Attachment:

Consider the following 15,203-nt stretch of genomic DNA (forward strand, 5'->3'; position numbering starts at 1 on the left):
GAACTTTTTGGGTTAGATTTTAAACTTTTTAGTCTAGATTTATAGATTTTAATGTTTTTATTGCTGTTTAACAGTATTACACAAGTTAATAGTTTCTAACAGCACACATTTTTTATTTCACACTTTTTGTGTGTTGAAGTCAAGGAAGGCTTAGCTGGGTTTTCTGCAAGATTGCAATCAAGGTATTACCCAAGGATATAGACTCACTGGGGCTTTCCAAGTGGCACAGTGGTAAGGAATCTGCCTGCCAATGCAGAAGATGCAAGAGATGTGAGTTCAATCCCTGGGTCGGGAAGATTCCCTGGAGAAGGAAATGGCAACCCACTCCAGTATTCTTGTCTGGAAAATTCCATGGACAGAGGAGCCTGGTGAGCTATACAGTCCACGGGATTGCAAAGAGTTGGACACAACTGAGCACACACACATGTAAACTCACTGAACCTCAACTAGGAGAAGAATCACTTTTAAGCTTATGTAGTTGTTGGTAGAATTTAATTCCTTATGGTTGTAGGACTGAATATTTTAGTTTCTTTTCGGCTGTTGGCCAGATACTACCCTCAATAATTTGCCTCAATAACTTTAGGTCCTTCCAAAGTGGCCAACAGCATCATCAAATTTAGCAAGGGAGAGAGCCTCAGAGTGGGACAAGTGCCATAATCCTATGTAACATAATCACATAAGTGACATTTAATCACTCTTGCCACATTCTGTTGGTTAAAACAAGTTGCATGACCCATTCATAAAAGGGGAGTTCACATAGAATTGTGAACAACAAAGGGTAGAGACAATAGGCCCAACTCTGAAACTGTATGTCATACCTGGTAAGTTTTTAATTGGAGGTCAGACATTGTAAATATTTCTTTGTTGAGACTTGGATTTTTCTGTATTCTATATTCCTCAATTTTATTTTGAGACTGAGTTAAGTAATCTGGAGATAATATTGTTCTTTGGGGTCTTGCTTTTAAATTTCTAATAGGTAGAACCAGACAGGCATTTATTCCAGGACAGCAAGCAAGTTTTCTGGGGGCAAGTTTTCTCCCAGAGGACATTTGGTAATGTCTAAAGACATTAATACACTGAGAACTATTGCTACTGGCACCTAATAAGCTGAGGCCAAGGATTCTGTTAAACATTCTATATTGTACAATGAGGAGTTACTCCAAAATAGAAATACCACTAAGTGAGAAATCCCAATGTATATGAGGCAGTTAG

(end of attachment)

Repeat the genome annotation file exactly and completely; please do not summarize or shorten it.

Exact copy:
Consider the following 15,203-nt stretch of genomic DNA (forward strand, 5'->3'; position numbering starts at 1 on the left):
GAACTTTTTGGGTTAGATTTTAAACTTTTTAGTCTAGATTTATAGATTTTAATGTTTTTATTGCTGTTTAACAGTATTACACAAGTTAATAGTTTCTAACAGCACACATTTTTTATTTCACACTTTTTGTGTGTTGAAGTCAAGGAAGGCTTAGCTGGGTTTTCTGCAAGATTGCAATCAAGGTATTACCCAAGGATATAGACTCACTGGGGCTTTCCAAGTGGCACAGTGGTAAGGAATCTGCCTGCCAATGCAGAAGATGCAAGAGATGTGAGTTCAATCCCTGGGTCGGGAAGATTCCCTGGAGAAGGAAATGGCAACCCACTCCAGTATTCTTGTCTGGAAAATTCCATGGACAGAGGAGCCTGGTGAGCTATACAGTCCACGGGATTGCAAAGAGTTGGACACAACTGAGCACACACACATGTAAACTCACTGAACCTCAACTAGGAGAAGAATCACTTTTAAGCTTATGTAGTTGTTGGTAGAATTTAATTCCTTATGGTTGTAGGACTGAATATTTTAGTTTCTTTTCGGCTGTTGGCCAGATACTACCCTCAATAATTTGCCTCAATAACTTTAGGTCCTTCCAAAGTGGCCAACAGCATCATCAAATTTAGCAAGGGAGAGAGCCTCAGAGTGGGACAAGTGCCATAATCCTATGTAACATAATCACATAAGTGACATTTAATCACTCTTGCCACATTCTGTTGGTTAAAACAAGTTGCATGACCCATTCATAAAAGGGGAGTTCACATAGAATTGTGAACAACAAAGGGTAGAGACAATAGGCCCAACTCTGAAACTGTATGTCATACCTGGTAAGTTTTTAATTGGAGGTCAGACATTGTAAATATTTCTTTGTTGAGACTTGGATTTTTCTGTATTCTATATTCCTCAATTTTATTTTGAGACTGAGTTAAGTAATCTGGAGATAATATTGTTCTTTGGGGTCTTGCTTTTAAATTTCTAATAGGTAGAACCAGACAGGCATTTATTCCAGGACAGCAAGCAAGTTTTCTGGGGGCAAGTTTTCTCCCAGAGGACATTTGGTAATGTCTAAAGACATTAATACACTGAGAACTATTGCTACTGGCACCTAATAAGCTGAGGCCAAGGATTCTGTTAAACATTCTATATTGTACAATGAGGAGTTACTCCAAAATAGAAATACCACTAAGTGAGAAATCCCAATGTATATGAGGCAGTTAG